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Pamela Bixler calls breast cancer diagnosis surreal

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Pamela Bixler found a lump in her breast while taking a shower, but she had had swollen lymph nodes in other parts of her body and said it felt the same. She didn’t worry about it.

"I gave my disease up to my high power," said Pamela Bixler, a nurse. "That's what got me through it. That and my family."   EMILY ROSE BENNETT/STAFF
"I gave my disease up to my high power," said Pamela Bixler, a nurse. "That's what got me through it. That and my family."

When she felt another swollen lymph node under her arm a few months later, she became concerned and made an appointment with her doctor.

She bled a lot when the biopsy was performed, which is typical of cancer, she said. Less than a week later, the diagnosis was confirmed.

Bixler said she was told after her partial mastectomy that she was cancer-free. When she returned to the doctor to have her port and stitches removed, however, she learned she had cancer of the lymphatic system.

“It was very traumatic,” she said. “It was a surreal experience. I was living it, but it’s like, this isn’t really happening to me.

“It was at that time in my life when I realized I wasn’t the bus driver in my life. I was only a passenger.”

Her biggest fear was for her daughter. Bixler’s first husband died when Tiffany was 14, and though Bixler’s second husband, Bill, had stepped into the fatherly role, she didn’t want to leave Tiffany without a biological parent.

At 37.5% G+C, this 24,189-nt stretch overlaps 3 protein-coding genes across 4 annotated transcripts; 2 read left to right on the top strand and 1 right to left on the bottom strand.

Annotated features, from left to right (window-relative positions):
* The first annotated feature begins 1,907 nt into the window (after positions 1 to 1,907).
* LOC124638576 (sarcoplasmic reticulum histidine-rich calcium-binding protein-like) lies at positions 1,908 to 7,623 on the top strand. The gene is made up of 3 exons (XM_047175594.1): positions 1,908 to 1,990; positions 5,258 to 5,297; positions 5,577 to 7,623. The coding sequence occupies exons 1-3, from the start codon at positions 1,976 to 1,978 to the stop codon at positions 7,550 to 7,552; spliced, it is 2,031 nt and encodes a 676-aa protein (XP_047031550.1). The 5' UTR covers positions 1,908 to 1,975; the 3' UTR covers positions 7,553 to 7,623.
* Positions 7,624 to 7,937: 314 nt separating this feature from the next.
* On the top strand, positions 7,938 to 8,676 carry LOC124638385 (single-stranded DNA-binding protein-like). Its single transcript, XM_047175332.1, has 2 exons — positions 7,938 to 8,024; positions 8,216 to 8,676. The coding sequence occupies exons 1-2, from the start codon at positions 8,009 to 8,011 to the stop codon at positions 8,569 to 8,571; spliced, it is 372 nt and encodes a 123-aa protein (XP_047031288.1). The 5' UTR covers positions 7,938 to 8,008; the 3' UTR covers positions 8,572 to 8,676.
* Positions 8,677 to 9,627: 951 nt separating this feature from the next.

“You think about the biological things,” Bixler said.

Her battle gave her a stronger faith in a higher power. She also made a lot of lifestyle changes, including becoming a vegan.


AGE: 56

FAMILY: Husband, Bill; daughter, Tiffany; son, Chris

OCCUPATION: Nurse, Dwight D. Eisenhower Army Medical Center

DIAGNOSIS AND TREATMENT: July 3, 2006; partial mastectomy, chemotherapy and radiation

HER ADVICE: “My biggest advice is to give it to a higher power. Your higher power is the one in charge. Like I said, I’m not the bus driver; I’m just a passenger. I know it’s really hard for family and friends to know what to say. You still need that support in your life. Study, investigate, see what your options are. Support groups are a great thing.”

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